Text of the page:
Review: WISE Guide Enrichment Activity Worksheets N-Z by Elizabeth FitzGerald, M.S.

Background:
We currently have students in sections N, U, and W, and a beginner in Steps 6 & 7 of Spell to Write and Read. I am also teaching a group of second and third graders using SWR methods at a homeschool co-op this year.

My Review in a Nutshell:
So far this resource is a good thing for us; it is challenging both my students and myself to a greater understanding of the English language. Our students are asking for these worksheets! I believe they like the intrigue of putting their knowledge to work. I soon plan to purchase the A-M volume for reference and review.

None of these books pictured are published with coil bindings,
I had that done after I purchased them. 
Note: I will refer to the curriculum, Spell to Write and Read, as ‘SWR,’ to its Teacher’s Manual as ‘SWR Teacher’s Manual,’ to the WISE Guide for Spelling as ‘WISE Guide,’ and to WISE Guide Enrichment Activity Worksheets N-Z as ‘Worksheets.’

The Content:
The contents of these Worksheets are well integrated with the scope and sequence of Spell to Write and Read; they are not for stand-alone use. A few times, I even opened SWR Teacher’s Manual and the WISE Guide to make sure the “why” I was thinking was correct before explaining it to my student.

Even though this is my sixth year teaching SWR, there are times that I freeze up while teaching a reference page because I feel a need to follow the script in the SWR Teacher’s Manual. I’m afraid of leaving out a step or saying something wrong. These worksheet pages reinforce what is taught on the reference pages, but without a script from which to work. For me, this relieves the pressure and allows me to use what I know (and look up what I don’t) to explain the concepts being practiced.

Students are asked to apply multiple rules that would not necessarily be matched together without spelling enrichments. Therefore, I can see the value of this resource for all types of students. Average students, struggling students, and advanced students will all

  • excel further with more practice.
  • grow with opportunities to converse about concepts outside of dictation with now familiar words they learned during dictation.
  • profit from synthesizing their knowledge to complete the tasks.
  • benefit from “real world” applications of their spelling and grammar learning.

Furthermore, I believe this resource is an excellent tool for students who naturally memorize words by sight—even advanced words. Their eyes and brain seem to glaze over while they go through the motions of dictation during which they write the words correctly so a teacher may falsely believe they are mastering the concepts. In completing these worksheets, these students will interact with their spelling words to prove and strengthen their understanding.

The Structure:
These Worksheets are a timesaver! We had previously not been doing many of the enrichments along the bottom of the WISE Guide. When we did, they were done in the students’ Everything Else Book. I would need to give not only instructions on what to do, but where to write the words on the unformatted page. Mrs. FitzGerald has streamlined this process. And now, it is even easier for visual learners since they may read the directions along with, or to, the teacher.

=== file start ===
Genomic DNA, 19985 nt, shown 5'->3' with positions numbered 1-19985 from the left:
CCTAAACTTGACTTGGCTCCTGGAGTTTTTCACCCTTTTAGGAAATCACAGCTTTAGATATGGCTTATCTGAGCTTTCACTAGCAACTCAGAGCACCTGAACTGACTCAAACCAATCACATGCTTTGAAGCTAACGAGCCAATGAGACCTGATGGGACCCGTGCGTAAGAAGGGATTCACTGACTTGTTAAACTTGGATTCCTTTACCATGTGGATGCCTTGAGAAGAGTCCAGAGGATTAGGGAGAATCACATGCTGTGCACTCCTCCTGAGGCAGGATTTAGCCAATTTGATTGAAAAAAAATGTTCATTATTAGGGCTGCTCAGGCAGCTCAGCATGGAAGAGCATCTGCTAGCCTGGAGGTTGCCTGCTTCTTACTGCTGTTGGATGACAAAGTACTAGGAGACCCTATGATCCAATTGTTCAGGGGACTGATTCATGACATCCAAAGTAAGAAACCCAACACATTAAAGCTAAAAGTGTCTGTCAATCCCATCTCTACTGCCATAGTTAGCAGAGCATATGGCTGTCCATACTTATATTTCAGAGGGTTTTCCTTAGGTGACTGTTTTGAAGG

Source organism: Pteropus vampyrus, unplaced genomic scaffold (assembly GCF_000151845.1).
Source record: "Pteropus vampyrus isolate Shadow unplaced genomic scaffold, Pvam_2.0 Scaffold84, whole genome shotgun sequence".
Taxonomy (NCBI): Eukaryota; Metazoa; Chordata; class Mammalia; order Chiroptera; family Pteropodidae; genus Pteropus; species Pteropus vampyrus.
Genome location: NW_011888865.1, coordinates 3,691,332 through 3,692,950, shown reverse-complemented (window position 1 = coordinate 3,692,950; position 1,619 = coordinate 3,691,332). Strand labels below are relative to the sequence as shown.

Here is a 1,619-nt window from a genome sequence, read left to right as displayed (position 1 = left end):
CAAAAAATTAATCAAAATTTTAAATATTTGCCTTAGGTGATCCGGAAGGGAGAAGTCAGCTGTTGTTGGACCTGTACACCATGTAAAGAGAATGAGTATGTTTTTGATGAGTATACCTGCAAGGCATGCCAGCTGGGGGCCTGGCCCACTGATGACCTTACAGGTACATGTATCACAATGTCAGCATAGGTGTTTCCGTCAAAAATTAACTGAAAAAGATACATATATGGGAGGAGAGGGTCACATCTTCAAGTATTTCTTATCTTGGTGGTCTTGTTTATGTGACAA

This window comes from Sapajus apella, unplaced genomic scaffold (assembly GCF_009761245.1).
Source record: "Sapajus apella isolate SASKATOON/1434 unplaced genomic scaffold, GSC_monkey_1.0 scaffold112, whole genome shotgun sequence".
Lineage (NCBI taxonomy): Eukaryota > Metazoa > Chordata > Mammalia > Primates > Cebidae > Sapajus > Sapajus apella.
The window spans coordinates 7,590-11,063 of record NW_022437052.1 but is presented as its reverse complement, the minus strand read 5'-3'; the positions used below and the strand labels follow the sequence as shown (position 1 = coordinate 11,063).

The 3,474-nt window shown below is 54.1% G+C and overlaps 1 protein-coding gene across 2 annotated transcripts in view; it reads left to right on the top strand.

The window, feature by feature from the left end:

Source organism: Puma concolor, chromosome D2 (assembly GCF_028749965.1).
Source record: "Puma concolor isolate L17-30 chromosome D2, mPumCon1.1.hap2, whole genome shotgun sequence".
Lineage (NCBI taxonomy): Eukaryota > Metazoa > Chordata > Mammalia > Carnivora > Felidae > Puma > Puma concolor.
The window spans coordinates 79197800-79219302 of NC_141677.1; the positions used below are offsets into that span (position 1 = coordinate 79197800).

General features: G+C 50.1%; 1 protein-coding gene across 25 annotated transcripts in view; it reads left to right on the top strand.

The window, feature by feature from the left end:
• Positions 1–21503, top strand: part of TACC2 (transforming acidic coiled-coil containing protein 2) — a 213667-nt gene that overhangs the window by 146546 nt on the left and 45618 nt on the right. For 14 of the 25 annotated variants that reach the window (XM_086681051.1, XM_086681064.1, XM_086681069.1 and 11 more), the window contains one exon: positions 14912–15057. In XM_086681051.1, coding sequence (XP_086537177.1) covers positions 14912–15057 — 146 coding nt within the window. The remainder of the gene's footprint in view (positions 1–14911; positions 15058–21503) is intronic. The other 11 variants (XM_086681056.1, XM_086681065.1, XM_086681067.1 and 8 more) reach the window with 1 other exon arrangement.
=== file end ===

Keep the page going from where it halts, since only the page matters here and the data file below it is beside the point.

This is a terrific tool for multi-level teaching. The other day, three students at three different levels were ready for enrichments. We all sat at the table together. I explained the instructions to the first student and asked her to complete the first two lines while I started the next student, and so on. I went around the table checking work, encouraging, correcting, and explaining. It worked quite well. This was one instance for which the Post-It tabs mentioned below proved helpful!

I made a note to myself to read all the teachers’ notes on a particular worksheet before beginning it with a student. On page 170, the teachers’ notes say to read the spelling list U-1 in order while the student listens for the beginning sounds of the words. It’s even in bold. I did not read that before I started, and therefore chose to give the words randomly so they are in a different order than when written in the Learning Log. This created some confusion for me. I was reading them off the worksheet answer key, but didn’t want to read all of one category in a row so I was trying to randomize them. About the third word I started lightly pencil marking the words as I read them to avoid reading them again. About the fifth word, I noticed the teachers’ note to read the words as they occur in the WISE Guide. If I had taken one more moment of preparation before jumping in with my student, it would have saved me from the confusion of which words to read in which order. It also would have saved you from having to read and try to understand this paragraph. So, read the instructions for the teacher as well as those for the student—before engaging your student! (That should be a given, but apparently, some of us *ahem* need reminding.)